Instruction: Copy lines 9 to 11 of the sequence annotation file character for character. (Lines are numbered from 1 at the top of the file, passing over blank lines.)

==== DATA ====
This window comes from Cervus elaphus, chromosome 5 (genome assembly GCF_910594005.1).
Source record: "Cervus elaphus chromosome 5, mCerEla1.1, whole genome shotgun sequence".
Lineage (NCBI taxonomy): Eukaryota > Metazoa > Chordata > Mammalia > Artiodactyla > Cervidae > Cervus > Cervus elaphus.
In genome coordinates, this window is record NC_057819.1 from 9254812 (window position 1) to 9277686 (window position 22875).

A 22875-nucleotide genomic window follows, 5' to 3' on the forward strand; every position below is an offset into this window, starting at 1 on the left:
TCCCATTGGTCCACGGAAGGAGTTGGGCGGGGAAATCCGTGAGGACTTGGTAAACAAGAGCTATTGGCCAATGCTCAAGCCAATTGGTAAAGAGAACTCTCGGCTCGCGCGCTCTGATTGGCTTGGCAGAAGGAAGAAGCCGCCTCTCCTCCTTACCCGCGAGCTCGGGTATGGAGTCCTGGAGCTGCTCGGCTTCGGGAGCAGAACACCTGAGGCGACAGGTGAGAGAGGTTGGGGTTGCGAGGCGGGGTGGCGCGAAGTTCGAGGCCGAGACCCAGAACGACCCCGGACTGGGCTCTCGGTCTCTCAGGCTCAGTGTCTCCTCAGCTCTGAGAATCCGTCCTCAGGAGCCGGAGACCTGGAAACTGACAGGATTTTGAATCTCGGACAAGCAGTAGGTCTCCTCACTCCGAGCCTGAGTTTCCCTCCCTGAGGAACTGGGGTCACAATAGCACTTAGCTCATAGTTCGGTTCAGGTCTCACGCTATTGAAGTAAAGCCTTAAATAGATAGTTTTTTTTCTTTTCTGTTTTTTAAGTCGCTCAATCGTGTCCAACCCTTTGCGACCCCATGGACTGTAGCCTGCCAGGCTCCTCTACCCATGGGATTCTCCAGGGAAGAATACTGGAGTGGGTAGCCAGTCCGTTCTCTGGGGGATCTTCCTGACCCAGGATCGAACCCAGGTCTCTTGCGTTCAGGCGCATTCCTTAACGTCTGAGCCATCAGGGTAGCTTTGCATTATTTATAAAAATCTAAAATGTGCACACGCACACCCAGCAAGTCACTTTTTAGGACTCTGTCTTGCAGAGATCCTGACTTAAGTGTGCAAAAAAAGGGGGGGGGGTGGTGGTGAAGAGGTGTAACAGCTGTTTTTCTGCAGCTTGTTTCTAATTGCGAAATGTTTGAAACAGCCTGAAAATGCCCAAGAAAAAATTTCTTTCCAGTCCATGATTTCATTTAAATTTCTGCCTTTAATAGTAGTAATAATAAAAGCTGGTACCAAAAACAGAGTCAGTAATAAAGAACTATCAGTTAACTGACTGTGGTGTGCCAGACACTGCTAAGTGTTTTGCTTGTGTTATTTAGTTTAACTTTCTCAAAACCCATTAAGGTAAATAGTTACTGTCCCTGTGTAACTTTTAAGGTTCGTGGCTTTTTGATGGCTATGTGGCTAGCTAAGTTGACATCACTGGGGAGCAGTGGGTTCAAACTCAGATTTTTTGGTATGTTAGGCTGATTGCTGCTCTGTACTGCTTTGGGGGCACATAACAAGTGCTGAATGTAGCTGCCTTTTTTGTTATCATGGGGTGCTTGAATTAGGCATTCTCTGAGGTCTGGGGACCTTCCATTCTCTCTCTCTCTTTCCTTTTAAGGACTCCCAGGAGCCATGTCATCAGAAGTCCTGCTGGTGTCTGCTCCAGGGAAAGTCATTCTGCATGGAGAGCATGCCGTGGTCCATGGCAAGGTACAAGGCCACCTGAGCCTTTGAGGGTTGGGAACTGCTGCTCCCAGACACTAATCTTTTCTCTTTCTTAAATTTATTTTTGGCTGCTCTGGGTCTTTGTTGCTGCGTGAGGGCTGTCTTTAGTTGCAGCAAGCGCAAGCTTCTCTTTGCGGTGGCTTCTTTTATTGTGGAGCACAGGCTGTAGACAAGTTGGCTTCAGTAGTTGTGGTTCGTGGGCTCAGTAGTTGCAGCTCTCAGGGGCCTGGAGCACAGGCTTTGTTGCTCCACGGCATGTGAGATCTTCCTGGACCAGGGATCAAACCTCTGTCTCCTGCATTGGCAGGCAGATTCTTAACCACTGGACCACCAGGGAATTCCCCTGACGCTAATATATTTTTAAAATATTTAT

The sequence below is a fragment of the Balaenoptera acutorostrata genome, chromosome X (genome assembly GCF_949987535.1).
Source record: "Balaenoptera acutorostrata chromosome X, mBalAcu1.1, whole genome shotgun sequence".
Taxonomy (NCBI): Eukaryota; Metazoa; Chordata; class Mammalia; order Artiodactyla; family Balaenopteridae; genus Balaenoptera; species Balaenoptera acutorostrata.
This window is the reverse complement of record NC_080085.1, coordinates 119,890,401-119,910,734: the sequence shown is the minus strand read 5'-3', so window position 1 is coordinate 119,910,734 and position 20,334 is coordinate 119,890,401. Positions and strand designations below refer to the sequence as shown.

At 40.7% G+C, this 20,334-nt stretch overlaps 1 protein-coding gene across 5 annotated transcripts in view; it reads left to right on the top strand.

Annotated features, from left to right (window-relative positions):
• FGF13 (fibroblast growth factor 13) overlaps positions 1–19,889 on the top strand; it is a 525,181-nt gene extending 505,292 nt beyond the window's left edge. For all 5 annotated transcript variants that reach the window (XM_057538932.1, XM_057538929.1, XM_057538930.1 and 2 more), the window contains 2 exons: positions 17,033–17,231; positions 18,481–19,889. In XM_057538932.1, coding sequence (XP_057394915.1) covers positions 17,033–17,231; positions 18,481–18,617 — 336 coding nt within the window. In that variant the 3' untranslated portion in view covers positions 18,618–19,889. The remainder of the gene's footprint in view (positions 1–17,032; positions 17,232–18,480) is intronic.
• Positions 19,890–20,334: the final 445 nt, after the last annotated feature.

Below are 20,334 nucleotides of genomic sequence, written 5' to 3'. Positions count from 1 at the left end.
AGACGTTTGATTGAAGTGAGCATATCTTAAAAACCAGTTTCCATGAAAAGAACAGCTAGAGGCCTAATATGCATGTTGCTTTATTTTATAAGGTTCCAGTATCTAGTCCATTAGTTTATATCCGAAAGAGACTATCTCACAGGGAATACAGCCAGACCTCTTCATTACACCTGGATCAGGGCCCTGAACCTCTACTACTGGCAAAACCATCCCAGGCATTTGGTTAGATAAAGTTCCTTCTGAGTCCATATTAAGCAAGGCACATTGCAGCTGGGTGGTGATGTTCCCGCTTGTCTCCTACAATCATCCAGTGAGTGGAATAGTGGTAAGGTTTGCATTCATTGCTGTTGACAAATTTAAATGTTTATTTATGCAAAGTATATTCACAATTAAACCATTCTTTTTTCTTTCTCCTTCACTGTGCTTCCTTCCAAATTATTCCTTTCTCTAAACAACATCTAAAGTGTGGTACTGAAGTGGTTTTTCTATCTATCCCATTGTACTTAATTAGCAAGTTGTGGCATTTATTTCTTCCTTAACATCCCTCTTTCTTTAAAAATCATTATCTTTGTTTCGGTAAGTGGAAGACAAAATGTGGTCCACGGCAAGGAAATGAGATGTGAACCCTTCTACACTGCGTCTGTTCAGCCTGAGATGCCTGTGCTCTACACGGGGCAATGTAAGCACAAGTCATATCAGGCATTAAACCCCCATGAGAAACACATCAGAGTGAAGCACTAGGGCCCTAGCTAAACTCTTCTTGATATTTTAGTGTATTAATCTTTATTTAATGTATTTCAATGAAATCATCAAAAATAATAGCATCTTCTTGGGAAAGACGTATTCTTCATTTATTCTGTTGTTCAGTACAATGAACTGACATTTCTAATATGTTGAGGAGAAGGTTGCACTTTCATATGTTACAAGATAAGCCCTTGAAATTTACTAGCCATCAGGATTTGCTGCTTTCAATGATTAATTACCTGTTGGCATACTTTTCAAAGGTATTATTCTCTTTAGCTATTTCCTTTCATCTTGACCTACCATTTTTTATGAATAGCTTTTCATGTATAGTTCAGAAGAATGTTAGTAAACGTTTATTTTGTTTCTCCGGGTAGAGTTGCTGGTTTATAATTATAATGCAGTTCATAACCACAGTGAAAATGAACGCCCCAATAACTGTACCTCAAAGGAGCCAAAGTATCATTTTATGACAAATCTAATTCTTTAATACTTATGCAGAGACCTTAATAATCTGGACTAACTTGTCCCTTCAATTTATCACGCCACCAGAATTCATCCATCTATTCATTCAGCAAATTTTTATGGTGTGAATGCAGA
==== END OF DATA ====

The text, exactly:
Taxonomy (NCBI): Eukaryota; Metazoa; Chordata; class Mammalia; order Artiodactyla; family Balaenopteridae; genus Balaenoptera; species Balaenoptera acutorostrata.
This window is the reverse complement of record NC_080085.1, coordinates 119,890,401-119,910,734: the sequence shown is the minus strand read 5'-3', so window position 1 is coordinate 119,910,734 and position 20,334 is coordinate 119,890,401. Positions and strand designations below refer to the sequence as shown.

At 40.7% G+C, this 20,334-nt stretch overlaps 1 protein-coding gene across 5 annotated transcripts in view; it reads left to right on the top strand.